March 21, 2013 | By Dave Maass

Secret Service Reopens Aaron Swartz Freedom of Information Act Requests

The U.S. Secret Service is reopening all Freedom of Information Act (FOIA) requests it had previously denied regarding the late Internet activist Aaron Swartz. The news was first broken via twitter by Truthout journalist Jason Leopold, who was one of the first reporters to request files from the Secret Service following Swartz’s death. EFF independently confirmed the decision with the Secret Service, which had been investigating Swartz’ mass downloading of scholarly texts from MIT.

This week MIT also announced that it will release its records pertaining to the investigation. Once provided, the hope is the documents will shine a light on the federal government’s aggressive prosecution of one of the brightest innovators of the Internet age. As Leopold told EFF via email:

I sought the Secret Service records for several reasons. First, I was hoping to gain insight into how and why the Secret Service became involved in the Aaron Swartz investigation in the first place and whether the Secret Service was, in addition to Aaron Swartz, also probing other individuals in the hacking community and transparency organizations such as Wikileaks. I am also interested in finding out what hardware the Secret Service sought from Aaron Swartz and whether the documents they have will provide any insight into Aaron Swartz's own FOIA request to the Secret Service in which he asked the agency on February 28, 2011, to turn over records to him about, "any records on the procedures the Secret Service uses for reading encrypted hard disks." Why was he asking for that information?

Take action to fix computer crime law.

Swartz committed suicide in January as a prolonged and aggressive federal prosecution was coming to a head. In the months since, EFF has doubled down on its efforts to reform the Computer Fraud and Abuse Act (CFAA), a 1984 law that was intended to defend the national information infrastructure from malicious hacker attacks but has since been used far more broadly. On Monday, hacker Andrew “Weev” Auernheimer was sentenced to 41 months in prison under CFAA for revealing how AT&T failed to protect private data of its customers. EFF has joined Auernheimer’s legal team in appealing the case.

Visit EFF’s CFAA action center and send a letter to Congress using this link.

Leopold filed his request on January 15, four days after Swartz’s death seeking “copies of all records,” including “emails, memos, audio files, photographs, subpoenas, reports” held by the Secret Service. He later amended his request to include documents generated in response to Congressional inquiries.  

 A little more than a month later, the Secret Service formally denied the request, stating:

With regard to your request to have access to [Swartz’s] file, we regret to inform you that we cannot comply. Under provisions of FOIA, there are no records or documents available to you at this time.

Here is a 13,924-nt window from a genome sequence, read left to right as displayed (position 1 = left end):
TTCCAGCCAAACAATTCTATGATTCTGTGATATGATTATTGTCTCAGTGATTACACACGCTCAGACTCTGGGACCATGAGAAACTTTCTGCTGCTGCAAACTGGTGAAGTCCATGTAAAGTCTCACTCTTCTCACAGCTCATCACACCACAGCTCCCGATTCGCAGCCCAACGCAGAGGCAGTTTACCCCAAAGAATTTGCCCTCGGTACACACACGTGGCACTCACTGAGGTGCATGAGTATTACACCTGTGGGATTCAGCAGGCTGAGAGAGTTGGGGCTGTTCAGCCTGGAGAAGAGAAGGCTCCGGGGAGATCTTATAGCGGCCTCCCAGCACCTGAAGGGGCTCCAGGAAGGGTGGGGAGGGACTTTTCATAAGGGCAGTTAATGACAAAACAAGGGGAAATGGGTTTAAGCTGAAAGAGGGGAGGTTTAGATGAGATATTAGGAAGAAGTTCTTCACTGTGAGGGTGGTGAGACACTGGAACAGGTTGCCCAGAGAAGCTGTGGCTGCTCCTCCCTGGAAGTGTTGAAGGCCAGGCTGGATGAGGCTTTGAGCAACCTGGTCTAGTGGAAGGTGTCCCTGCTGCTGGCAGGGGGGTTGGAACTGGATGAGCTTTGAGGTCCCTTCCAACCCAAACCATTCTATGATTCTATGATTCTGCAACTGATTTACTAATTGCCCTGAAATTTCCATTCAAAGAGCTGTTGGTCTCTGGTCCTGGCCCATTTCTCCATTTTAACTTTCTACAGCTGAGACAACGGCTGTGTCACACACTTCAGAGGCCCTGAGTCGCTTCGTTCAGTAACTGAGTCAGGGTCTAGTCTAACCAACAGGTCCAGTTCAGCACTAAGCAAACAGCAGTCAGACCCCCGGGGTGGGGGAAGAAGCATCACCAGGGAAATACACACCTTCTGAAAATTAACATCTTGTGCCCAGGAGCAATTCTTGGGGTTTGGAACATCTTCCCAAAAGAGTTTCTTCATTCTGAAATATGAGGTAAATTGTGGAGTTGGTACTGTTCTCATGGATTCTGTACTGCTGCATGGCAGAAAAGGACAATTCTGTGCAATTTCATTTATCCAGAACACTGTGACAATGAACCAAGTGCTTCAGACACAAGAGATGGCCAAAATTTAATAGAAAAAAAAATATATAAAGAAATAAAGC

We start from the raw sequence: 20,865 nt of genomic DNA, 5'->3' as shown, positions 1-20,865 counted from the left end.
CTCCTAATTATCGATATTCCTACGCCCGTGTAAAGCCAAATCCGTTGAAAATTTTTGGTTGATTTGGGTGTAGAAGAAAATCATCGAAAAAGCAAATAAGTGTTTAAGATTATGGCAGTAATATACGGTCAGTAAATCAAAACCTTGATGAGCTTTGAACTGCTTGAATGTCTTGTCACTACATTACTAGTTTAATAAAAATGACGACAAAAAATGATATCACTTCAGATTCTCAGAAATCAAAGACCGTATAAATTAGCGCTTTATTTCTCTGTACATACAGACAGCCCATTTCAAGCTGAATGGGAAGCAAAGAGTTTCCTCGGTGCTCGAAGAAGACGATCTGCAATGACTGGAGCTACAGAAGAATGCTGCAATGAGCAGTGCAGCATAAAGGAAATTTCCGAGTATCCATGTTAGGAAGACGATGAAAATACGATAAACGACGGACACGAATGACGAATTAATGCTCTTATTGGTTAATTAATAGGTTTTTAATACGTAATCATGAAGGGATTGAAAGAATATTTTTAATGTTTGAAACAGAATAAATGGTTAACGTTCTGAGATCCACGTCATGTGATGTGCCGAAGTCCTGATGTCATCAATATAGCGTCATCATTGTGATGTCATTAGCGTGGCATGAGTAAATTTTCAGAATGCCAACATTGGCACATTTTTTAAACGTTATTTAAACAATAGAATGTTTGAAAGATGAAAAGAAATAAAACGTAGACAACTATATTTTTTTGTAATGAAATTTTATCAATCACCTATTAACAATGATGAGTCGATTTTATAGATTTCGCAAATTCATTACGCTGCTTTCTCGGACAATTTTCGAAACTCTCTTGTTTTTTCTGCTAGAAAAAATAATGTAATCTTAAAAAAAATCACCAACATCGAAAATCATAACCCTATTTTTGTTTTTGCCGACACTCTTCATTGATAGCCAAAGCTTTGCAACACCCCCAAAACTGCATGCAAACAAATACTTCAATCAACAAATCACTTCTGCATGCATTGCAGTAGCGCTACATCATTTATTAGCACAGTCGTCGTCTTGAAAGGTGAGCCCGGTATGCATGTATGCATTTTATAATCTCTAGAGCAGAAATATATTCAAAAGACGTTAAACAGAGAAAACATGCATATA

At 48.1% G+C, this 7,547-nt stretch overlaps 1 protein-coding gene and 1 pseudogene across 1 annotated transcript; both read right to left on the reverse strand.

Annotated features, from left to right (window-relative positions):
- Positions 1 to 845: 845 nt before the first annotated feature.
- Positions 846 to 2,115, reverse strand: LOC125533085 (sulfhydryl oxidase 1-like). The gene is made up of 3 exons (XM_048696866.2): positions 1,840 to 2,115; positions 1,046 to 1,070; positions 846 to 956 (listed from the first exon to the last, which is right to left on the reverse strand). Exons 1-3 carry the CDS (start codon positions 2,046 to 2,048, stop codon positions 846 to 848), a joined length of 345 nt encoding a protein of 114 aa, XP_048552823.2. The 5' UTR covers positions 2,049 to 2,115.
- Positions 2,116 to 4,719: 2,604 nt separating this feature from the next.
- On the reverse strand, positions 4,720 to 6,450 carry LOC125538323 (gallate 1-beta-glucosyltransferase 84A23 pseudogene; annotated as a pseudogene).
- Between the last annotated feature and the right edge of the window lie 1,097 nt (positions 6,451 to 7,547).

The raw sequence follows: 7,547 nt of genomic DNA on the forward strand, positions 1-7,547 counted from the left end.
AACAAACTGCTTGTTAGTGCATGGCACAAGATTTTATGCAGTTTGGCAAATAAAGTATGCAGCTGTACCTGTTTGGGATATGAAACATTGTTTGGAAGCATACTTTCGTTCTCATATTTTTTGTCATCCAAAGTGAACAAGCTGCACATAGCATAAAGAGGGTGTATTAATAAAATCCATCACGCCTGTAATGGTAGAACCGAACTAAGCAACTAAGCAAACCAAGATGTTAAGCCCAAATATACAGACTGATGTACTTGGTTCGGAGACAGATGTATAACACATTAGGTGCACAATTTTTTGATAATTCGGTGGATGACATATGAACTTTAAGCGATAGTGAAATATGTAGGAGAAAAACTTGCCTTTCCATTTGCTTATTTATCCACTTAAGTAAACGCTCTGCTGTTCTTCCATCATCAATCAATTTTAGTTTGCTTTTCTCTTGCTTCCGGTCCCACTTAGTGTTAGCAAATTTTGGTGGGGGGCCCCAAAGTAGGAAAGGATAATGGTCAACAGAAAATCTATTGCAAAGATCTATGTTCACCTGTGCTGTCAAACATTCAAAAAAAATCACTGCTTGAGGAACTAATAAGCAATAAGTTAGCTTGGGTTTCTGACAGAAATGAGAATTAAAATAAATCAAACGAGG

Pursuant to 5 U.S.C. 552(B)(7))(A), [Swartz’s] file is being exempted since disclosure could reasonably be expected to interfere with enforcement proceedings.

 Backtracking on a denial of records, without the requester filing a formal appeal, is highly uncommon. As Leopold said via email:

But this was an unusual case and it's what makes this situation a big deal, in my opinion. Aaron Swartz is deceased. The Secret Service claimed their investigation was still active, despite the fact that the case was dropped by the Justice Department after Aaron's death. I wasn't about to sit around and wait months for my appeal to be processed by Secret Service. I saw this as a delay tactic as well as an example of how dysfunctional some government agencies are when it comes to processing FOIA requests. It actually took the threat of litigation to get the Secret Service to reverse its position and state that they will collect responsive records from its field offices.

Leopold said the Secret Service told him it is in the process of collecting records to comply with at least three separate FOIA requests. While the reversal is a temporary victory for transparency, there’s little room for optimism that the agency will be all that more forthcoming in the future in response to Leopold’s request. Or, for that matter, in its response to a similar request filed by George Levines through Muckrock, an open-government organization (and EFF partner) that Swartz himself used to file FOIAs.

“I am confident the records the Secret Service will process and turn over will be heavily redacted and there will also be records withheld in their entirety under a number of different exemptions,” Leopold said. “This is such a sensitive case. It will ultimately take a FOIA lawsuit against the agency to try and get records unredacted and force them to release records they will ultimately withhold.”      

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